In addition to causing the deaths of five people, defacing the United States Capitol building, and tarnishing American democracy, the January 6, 2021 Capitol Hill riot was also a violent exposition of American far-right symbology. Among the mob, militiamen in paramilitary gear were adorned with Roman numerals and skulls. White supremacists wore their depiction of the Crusader cross. Conspiracy theorists donned themselves with the letter “Q.” In the background, flags picturing frogs and skulls waved alongside those of the Trump/Pence presidential campaign.
The Federal Bureau of Investigation continues to seek the public’s assistance in identifying individuals responsible for the violence of January 6. Decoding the symbols of the far-right will provide key insights into these group’s ideologies, compositions, and histories.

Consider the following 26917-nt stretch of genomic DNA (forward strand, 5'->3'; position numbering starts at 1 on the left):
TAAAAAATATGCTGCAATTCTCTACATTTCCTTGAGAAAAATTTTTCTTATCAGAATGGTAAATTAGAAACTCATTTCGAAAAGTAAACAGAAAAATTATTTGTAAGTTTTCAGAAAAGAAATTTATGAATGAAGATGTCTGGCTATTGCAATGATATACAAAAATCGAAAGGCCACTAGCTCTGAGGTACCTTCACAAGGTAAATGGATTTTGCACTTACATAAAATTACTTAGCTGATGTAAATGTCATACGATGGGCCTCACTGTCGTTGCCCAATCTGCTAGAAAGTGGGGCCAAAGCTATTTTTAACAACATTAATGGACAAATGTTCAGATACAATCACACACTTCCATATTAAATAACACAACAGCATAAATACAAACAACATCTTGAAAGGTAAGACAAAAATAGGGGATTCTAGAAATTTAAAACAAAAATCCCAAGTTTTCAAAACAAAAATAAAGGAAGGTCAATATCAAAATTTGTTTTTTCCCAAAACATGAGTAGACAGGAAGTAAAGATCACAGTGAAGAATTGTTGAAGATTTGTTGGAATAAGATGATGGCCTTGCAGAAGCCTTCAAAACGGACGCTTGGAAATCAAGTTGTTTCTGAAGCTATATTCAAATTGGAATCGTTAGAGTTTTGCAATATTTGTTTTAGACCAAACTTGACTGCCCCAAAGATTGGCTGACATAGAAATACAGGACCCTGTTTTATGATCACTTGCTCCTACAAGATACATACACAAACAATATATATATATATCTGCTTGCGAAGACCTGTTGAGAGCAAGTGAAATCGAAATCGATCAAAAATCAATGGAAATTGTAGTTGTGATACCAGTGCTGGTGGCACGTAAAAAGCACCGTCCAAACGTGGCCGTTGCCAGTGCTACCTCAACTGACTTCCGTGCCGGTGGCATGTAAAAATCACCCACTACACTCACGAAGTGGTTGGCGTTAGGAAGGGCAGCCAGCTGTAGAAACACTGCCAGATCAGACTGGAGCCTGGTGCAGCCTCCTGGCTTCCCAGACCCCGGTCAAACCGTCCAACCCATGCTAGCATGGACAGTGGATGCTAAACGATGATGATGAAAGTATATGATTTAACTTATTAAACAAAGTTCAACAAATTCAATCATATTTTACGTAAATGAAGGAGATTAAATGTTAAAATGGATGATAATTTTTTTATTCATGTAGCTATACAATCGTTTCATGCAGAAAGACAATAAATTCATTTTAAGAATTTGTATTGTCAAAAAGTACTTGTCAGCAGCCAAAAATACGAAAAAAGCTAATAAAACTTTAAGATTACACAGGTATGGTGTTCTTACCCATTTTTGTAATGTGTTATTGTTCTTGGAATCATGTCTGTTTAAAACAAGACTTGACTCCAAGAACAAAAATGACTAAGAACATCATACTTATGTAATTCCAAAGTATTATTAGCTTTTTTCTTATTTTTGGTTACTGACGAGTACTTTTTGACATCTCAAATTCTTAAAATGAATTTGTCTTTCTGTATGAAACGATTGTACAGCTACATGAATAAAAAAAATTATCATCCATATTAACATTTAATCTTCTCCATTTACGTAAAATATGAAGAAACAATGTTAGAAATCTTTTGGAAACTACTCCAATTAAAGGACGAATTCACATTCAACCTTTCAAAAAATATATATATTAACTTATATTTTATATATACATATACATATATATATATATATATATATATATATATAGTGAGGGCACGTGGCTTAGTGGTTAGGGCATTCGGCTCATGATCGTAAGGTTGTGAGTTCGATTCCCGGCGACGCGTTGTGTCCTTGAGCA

Among the Capitol Hill rioters were the far-right militia groups the Oath Keepers, the Proud Boys, and the Three Percenters. On January 27, the Department of Justice (DOJ) indicted three individuals associated with the Oath Keepers for conspiring to obstruct Congress. The Oath Keepers were formed in 2009 by Yale Law School graduate and former US Army Paratrooper Elmer Stewart Rhodes, following the election of President Obama. The group focuses its recruitment on current and former members of law enforcement, emergency first responders, and military personnel. While it boasts a membership exceeding 10,000 individuals, researchers estimate the Oath Keeper’s numbers to be closer to 5,000 members spread through local chapters across the United States. The Oath Keepers are not a cohesive organization, but a “large, but loosely organized collection of individuals.” The Oath Keepers are identified by their yellow and black banner that proclaims the group to be “guardians of the republic.”